So what have we been prepped for already?
In the run up to CES opening tomorrow, quite a few companies went early with their announcements. Just yesterday Stratasys’ MakerBot announced it will be introducing a new smart extruder at the show, with, I suspect, more revelations to come when the doors open. Similarly, 3D Systems announced a new metal industrial 3D printing platform, which will be on view at CES this week — it’s certainly not a consumer machine, so quite why it will be launched in Vegas is a bit of a mystery to me. However, the company provided some details of the ProX DMP 320 ahead of the show, namely that it is a platform utilizing the laser sintering process with high precision and high throughput capabilities for a range of powdered metals, including titanium, stainless steel and nickel super alloy, which, thanks to innovative exchangeable manufacturing modules, allows for quick material changes.
Ultimaker will also be introducing two new upgrades to its desktop 3D printer range at CES, according to Make Parts Fast and both will be on show.
At yesterday’s CES Unveiled pre-show press event, Taiwanese company XYZprinting demonstrated eight different 3D printer models that will be at the show, including some new ones, as well as new wearable devices and robotic innovations.
There is also a newbie taking to the CES floor — a Korean company called Formers Farm — that will be exhibiting two new desktop 3D printer platforms. Mark Lee, reporting for 3DPI seems particularly impressed with them.
There will also be a host of other 3D printing companies there, not least Carbon3D, Autodesk and Mcor Technologies. From my experience of these companies, their press announcements are released on the opening day, and some may have information out under embargo already ;-)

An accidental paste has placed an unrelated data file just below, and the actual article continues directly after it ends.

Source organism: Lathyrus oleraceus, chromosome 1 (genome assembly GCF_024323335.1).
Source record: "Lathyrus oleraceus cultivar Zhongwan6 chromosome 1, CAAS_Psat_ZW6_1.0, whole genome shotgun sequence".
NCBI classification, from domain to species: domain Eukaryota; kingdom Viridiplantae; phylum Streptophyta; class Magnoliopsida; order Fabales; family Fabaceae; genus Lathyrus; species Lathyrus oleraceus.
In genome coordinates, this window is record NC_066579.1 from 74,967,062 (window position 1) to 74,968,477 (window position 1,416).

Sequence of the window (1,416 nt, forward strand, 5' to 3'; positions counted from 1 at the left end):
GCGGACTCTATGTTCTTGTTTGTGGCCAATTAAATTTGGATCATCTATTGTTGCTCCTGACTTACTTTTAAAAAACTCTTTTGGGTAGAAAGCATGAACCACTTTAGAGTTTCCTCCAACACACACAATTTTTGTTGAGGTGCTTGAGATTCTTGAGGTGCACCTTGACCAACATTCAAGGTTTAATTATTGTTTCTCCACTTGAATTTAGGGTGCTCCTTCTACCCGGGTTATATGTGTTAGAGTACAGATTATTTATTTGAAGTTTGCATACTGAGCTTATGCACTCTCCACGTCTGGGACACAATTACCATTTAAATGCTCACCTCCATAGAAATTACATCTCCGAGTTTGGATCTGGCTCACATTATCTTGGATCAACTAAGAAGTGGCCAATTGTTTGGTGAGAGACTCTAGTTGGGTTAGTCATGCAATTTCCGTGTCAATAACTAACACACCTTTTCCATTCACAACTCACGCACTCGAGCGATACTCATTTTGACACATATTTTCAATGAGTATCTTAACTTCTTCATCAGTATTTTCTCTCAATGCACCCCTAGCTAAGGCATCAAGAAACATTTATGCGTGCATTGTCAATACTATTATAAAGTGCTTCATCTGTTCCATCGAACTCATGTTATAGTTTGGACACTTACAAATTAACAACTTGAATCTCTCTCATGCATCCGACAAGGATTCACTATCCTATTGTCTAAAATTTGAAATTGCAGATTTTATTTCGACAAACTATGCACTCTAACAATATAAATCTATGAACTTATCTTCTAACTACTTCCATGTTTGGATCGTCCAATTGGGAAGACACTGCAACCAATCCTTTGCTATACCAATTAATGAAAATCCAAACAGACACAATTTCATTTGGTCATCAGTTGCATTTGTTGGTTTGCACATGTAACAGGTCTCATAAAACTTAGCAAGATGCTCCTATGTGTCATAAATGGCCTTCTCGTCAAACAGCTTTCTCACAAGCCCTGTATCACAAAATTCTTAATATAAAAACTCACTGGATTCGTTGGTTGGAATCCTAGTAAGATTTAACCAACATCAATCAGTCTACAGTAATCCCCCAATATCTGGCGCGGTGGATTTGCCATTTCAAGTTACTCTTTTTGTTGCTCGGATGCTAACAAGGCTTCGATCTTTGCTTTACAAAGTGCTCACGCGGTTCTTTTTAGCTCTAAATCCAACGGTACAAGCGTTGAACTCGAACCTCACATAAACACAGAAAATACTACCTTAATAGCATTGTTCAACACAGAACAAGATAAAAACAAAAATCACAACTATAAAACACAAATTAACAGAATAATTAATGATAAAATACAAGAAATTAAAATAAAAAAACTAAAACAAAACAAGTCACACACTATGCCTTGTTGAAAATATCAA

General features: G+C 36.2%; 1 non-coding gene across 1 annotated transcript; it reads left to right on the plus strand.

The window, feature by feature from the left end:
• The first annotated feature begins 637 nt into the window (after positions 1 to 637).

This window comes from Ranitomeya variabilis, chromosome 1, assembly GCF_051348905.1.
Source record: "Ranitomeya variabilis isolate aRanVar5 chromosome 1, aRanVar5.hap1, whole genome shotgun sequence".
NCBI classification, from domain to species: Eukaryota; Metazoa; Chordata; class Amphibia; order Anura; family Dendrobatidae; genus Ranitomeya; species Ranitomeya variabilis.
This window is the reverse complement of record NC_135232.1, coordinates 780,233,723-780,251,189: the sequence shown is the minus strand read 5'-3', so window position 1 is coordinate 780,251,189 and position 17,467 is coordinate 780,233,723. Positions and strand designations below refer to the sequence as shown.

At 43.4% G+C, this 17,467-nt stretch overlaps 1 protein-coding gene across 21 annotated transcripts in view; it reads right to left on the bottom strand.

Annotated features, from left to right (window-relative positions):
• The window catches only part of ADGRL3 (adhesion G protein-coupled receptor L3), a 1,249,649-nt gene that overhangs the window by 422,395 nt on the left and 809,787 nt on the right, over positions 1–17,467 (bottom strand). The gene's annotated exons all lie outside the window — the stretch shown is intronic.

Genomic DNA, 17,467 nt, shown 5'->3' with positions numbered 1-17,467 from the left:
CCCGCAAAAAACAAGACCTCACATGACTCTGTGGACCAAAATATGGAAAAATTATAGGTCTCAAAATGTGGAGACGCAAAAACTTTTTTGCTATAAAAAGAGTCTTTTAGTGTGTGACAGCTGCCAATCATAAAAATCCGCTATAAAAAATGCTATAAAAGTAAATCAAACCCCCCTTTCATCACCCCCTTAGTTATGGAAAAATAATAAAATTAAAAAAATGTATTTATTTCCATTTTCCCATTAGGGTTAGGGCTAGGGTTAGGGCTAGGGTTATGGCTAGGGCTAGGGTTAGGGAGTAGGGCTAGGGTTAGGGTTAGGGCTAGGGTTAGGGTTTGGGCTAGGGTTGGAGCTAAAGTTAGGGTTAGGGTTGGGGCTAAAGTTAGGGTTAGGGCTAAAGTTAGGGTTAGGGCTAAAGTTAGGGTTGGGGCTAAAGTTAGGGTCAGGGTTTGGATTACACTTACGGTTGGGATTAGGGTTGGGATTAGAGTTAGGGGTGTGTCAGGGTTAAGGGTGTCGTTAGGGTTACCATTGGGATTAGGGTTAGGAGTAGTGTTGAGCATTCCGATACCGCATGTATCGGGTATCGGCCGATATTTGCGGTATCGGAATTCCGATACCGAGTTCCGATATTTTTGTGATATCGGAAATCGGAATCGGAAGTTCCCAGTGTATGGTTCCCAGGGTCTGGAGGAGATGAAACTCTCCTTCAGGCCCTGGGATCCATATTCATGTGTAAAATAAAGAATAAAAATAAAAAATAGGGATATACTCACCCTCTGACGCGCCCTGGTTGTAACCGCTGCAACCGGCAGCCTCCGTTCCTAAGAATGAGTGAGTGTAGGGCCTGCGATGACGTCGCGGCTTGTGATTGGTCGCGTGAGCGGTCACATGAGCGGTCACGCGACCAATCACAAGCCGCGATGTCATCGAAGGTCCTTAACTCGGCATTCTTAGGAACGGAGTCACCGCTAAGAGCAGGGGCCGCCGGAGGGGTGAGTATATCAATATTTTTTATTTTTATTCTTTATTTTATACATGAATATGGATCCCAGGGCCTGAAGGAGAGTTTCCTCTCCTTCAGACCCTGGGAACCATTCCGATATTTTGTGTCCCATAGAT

But back to CES being the place of new 3D printing revelations! After a year that saw many 3D printing companies visibly pull back from targeting “the consumer” why does this consumer show draw in so many companies that choose to announce new products there? I don’t actually have a definitive answer, by the way, I am genuinely baffled. More so when you consider that just six years ago the only 3D printer company at CES was MakerBot, with a few more additions the following year, all dotted around the place with no cohesion whatsoever. It was only in year three that 3D printing companies were brought together in a dedicated pavilion at the show with a conference running along side it. Also, it’s Vegas — dizzyingly chaotic at any time of year, but in the first week of a new year when most people are in a state of recovery after a week or more of festive over-indulgence — it certainly wouldn’t be my first choice!
Some of the favourable attributes will certainly be the press coverage that the show gets, along with the very high visitor numbers and celebrity attendees, but that said, I am still baffled by this phenomenon on the 3D printing calendar, and will be intrigued to see how long it lasts.